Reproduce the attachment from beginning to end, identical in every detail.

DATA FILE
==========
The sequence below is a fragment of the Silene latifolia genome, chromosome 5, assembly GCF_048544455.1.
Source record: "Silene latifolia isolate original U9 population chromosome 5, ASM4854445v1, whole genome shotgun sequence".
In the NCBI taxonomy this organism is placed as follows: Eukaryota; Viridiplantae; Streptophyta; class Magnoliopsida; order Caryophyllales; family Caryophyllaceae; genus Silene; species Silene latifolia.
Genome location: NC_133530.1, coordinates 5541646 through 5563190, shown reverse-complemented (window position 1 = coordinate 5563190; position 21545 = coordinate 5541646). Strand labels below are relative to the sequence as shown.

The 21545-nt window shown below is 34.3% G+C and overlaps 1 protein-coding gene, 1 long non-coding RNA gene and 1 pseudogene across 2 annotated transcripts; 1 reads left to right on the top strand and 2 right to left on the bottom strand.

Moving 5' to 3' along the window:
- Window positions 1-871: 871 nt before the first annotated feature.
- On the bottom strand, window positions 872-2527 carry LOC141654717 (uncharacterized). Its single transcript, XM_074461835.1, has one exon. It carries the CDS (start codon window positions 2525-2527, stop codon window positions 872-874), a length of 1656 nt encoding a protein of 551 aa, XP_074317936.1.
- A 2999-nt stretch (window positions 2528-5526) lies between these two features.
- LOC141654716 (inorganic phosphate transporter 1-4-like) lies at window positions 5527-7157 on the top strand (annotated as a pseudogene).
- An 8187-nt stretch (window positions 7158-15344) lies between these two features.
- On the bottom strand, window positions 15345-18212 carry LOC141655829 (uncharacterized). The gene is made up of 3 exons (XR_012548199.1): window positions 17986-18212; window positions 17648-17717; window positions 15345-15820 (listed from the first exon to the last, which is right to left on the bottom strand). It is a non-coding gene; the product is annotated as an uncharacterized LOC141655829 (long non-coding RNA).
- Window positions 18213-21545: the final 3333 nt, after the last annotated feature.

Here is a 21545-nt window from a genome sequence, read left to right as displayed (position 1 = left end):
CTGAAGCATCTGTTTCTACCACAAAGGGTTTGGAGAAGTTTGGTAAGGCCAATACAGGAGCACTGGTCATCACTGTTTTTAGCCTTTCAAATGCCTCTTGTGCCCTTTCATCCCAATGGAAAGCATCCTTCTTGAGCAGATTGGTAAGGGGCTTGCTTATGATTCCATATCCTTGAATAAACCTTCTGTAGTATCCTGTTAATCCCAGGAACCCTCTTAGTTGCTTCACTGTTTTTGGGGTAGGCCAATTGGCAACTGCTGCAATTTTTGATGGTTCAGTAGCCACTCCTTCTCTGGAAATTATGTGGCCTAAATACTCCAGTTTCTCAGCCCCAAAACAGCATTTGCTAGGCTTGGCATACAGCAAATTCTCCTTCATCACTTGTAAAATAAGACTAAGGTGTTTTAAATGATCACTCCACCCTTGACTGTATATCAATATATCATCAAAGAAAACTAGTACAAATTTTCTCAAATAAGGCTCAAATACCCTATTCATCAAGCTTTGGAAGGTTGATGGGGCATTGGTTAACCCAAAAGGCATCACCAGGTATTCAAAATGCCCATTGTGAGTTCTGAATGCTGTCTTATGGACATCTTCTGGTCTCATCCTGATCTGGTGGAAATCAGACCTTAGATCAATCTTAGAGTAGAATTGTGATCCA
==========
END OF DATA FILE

The sequence below is a fragment of the Silene latifolia genome, chromosome 5, assembly GCF_048544455.1.
Source record: "Silene latifolia isolate original U9 population chromosome 5, ASM4854445v1, whole genome shotgun sequence".
In the NCBI taxonomy this organism is placed as follows: Eukaryota; Viridiplantae; Streptophyta; class Magnoliopsida; order Caryophyllales; family Caryophyllaceae; genus Silene; species Silene latifolia.
Genome location: NC_133530.1, coordinates 5541646 through 5563190, shown reverse-complemented (window position 1 = coordinate 5563190; position 21545 = coordinate 5541646). Strand labels below are relative to the sequence as shown.

The 21545-nt window shown below is 34.3% G+C and overlaps 1 protein-coding gene, 1 long non-coding RNA gene and 1 pseudogene across 2 annotated transcripts; 1 reads left to right on the top strand and 2 right to left on the bottom strand.

Moving 5' to 3' along the window:
- Window positions 1-871: 871 nt before the first annotated feature.
- On the bottom strand, window positions 872-2527 carry LOC141654717 (uncharacterized). Its single transcript, XM_074461835.1, has one exon. It carries the CDS (start codon window positions 2525-2527, stop codon window positions 872-874), a length of 1656 nt encoding a protein of 551 aa, XP_074317936.1.
- A 2999-nt stretch (window positions 2528-5526) lies between these two features.
- LOC141654716 (inorganic phosphate transporter 1-4-like) lies at window positions 5527-7157 on the top strand (annotated as a pseudogene).
- An 8187-nt stretch (window positions 7158-15344) lies between these two features.
- On the bottom strand, window positions 15345-18212 carry LOC141655829 (uncharacterized). The gene is made up of 3 exons (XR_012548199.1): window positions 17986-18212; window positions 17648-17717; window positions 15345-15820 (listed from the first exon to the last, which is right to left on the bottom strand). It is a non-coding gene; the product is annotated as an uncharacterized LOC141655829 (long non-coding RNA).
- Window positions 18213-21545: the final 3333 nt, after the last annotated feature.

Here is a 21545-nt window from a genome sequence, read left to right as displayed (position 1 = left end):
CTGAAGCATCTGTTTCTACCACAAAGGGTTTGGAGAAGTTTGGTAAGGCCAATACAGGAGCACTGGTCATCACTGTTTTTAGCCTTTCAAATGCCTCTTGTGCCCTTTCATCCCAATGGAAAGCATCCTTCTTGAGCAGATTGGTAAGGGGCTTGCTTATGATTCCATATCCTTGAATAAACCTTCTGTAGTATCCTGTTAATCCCAGGAACCCTCTTAGTTGCTTCACTGTTTTTGGGGTAGGCCAATTGGCAACTGCTGCAATTTTTGATGGTTCAGTAGCCACTCCTTCTCTGGAAATTATGTGGCCTAAATACTCCAGTTTCTCAGCCCCAAAACAGCATTTGCTAGGCTTGGCATACAGCAAATTCTCCTTCATCACTTGTAAAATAAGACTAAGGTGTTTTAAATGATCACTCCACCCTTGACTGTATATCAATATATCATCAAAGAAAACTAGTACAAATTTTCTCAAATAAGGCTCAAATACCCTATTCATCAAGCTTTGGAAGGTTGATGGGGCATTGGTTAACCCAAAAGGCATCACCAGGTATTCAAAATGCCCATTGTGAGTTCTGAATGCTGTCTTATGGACATCTTCTGGTCTCATCCTGATCTGGTGGAAATCAGACCTTAGATCAATCTTAGAGTAGAATTGTGATCCA